Working stock longer than the table

I.m not sure where to ask this question so I’ll just throw it out here…

I’m a newbie to my Shapeoko Pro and to Vcarve and Carbide Create. I’ve gotten familiar with the basics in both programs and could use some advice as to where I can read up on what it is I have in mind to do.

I want to carve a repeating cut-out into a 3" x 3" by 72" long by 1/4" thick aluminum ‘L’ on one side along its entire length. The cut-out will be centered along the x-axis and be approximately 8" long and 1" wide with 1" diameter ends (rounded ends). Naturally, I will need to reposition the piece at least three times to accomplish this. Of course, I will begin with wood before moving on to aluminum. If it matters, I’m making a custom roof rack for my vehicle and these will be the side rails.

Can anyone offer some advice or recommend some videos where I can learn the best way to ‘register’ or re-zero the piece each time it’s moved with the table and spindle so as to maintain a very close X and Y-axis alignment; It doesn’t need to be dead nuts perfect, just as close as is practically possible.

Thanks for taking the time to help :slight_smile:

One very good way is to drill index holes as part of your cut, which mate with pins in your waste-board. If you don’t want to/can’t drill holes in your roof rails, then perhaps marking an alignment point with the CNC and clamping a block to that mark which you then use to move and realign ready for the next cut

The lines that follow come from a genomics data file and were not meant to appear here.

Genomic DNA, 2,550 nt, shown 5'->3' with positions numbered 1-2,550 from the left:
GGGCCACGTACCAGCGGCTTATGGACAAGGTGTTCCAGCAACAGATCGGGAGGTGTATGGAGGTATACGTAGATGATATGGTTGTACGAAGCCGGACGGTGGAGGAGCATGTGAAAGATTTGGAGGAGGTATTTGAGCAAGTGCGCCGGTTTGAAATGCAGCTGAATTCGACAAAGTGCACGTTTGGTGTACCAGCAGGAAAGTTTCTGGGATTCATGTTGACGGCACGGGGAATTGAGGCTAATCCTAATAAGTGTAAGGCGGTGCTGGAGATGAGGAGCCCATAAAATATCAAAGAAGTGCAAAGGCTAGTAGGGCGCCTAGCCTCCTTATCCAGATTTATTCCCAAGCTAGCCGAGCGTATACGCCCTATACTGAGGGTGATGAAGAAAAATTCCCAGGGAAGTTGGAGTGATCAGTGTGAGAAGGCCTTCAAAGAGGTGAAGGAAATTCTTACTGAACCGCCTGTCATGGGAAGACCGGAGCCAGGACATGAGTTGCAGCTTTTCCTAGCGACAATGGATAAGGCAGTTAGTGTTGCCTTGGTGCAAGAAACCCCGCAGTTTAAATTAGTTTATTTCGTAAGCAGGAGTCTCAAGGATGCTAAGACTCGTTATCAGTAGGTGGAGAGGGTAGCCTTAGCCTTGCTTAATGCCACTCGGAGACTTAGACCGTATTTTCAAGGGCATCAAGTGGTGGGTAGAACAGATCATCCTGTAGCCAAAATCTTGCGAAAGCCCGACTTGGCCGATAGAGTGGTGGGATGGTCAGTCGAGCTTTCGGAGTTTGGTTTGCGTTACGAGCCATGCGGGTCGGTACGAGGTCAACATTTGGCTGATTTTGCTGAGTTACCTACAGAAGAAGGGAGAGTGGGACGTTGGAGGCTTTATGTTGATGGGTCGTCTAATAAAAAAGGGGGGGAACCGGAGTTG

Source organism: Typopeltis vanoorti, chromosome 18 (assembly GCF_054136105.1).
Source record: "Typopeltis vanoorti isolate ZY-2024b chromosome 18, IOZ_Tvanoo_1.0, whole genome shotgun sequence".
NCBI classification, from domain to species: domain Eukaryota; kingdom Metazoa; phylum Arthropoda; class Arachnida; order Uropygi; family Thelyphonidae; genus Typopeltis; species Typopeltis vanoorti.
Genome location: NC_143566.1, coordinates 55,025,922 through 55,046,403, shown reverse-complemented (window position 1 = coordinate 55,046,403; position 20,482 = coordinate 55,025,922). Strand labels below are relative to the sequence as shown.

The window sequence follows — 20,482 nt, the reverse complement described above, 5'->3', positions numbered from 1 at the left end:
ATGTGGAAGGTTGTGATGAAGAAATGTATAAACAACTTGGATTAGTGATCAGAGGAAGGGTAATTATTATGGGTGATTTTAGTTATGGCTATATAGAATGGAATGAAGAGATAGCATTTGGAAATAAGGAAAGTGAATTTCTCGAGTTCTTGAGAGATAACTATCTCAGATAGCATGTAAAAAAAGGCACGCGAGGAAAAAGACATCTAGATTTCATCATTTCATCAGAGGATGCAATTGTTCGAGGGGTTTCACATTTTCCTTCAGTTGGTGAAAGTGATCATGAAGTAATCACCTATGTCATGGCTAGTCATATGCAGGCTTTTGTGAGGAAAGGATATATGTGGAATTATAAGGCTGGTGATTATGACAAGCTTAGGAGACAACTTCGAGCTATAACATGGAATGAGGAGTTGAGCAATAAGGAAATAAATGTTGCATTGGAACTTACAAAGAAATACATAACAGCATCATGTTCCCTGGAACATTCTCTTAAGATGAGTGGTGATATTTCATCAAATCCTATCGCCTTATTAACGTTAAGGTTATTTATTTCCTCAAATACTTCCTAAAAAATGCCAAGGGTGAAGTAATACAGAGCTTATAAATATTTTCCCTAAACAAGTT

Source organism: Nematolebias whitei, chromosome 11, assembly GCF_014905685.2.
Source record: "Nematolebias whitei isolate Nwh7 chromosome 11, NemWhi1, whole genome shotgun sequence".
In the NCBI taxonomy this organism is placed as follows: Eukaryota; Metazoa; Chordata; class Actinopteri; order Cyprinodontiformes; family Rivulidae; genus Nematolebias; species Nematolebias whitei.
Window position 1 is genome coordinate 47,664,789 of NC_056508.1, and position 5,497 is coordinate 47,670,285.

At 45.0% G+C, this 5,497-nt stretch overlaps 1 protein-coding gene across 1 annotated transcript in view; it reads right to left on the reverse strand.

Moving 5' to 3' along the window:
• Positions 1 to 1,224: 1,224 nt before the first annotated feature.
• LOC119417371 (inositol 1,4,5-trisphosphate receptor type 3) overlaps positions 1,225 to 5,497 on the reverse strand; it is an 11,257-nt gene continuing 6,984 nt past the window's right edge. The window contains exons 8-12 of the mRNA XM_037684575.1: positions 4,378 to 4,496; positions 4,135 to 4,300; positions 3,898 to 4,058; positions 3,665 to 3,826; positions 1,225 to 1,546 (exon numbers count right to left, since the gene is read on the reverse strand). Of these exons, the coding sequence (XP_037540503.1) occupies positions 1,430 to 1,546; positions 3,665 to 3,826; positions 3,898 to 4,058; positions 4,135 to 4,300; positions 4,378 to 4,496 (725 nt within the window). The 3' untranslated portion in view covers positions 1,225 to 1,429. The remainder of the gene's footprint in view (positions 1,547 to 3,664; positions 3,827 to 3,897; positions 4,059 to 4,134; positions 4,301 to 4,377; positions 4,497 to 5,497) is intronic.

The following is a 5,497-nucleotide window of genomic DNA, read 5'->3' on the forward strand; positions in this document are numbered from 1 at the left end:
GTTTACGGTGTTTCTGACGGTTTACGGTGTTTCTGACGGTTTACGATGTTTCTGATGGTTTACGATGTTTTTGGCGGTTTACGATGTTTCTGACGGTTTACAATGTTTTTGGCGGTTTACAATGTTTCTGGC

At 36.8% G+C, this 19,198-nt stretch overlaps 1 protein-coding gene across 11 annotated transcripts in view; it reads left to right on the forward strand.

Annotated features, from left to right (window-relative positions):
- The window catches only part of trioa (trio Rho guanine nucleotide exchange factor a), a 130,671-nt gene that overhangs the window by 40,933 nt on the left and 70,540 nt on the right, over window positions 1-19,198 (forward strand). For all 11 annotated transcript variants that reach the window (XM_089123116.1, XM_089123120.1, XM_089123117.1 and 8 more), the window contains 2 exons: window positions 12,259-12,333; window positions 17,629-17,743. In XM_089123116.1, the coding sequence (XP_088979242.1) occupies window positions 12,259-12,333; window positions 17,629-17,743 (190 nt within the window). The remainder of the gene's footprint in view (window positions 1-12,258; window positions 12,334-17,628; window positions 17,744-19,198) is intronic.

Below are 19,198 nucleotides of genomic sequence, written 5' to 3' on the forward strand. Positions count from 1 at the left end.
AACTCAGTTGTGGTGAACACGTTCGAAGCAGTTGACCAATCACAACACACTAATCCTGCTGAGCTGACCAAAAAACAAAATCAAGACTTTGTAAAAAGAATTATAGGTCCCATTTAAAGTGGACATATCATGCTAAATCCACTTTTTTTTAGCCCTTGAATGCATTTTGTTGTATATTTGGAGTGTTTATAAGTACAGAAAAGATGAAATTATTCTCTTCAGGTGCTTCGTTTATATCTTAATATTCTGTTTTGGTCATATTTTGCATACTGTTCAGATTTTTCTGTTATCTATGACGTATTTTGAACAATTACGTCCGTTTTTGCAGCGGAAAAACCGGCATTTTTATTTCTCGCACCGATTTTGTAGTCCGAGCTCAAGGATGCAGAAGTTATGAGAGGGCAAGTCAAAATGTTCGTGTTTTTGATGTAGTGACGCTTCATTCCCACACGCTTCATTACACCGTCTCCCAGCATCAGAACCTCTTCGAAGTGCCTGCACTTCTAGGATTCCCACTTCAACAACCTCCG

Check out “tiling” section in the Shapeoko wiki:

It references a video, too.


Another option, produce a template with your machine, then use a router with a bushing or bearing to process your material.

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The video was interesting, but what caught my eye was Vectric’s "Trim Vector Tool" — CC NEEDS THAT!

I did figure out how to mimic the behavior of that tool - at least for the straight line example, but it’s rather kludgy and expensive in terms of keystrokes. It would be nice to have CC have that tool. I’ll post a separate thread on that discussion, rather than derail this one.

EDIT: Here is the link to a description of how I emulated the trim tool (and the problem I encountered)

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I can only agree, I use the trim tool all the time in VCarve.

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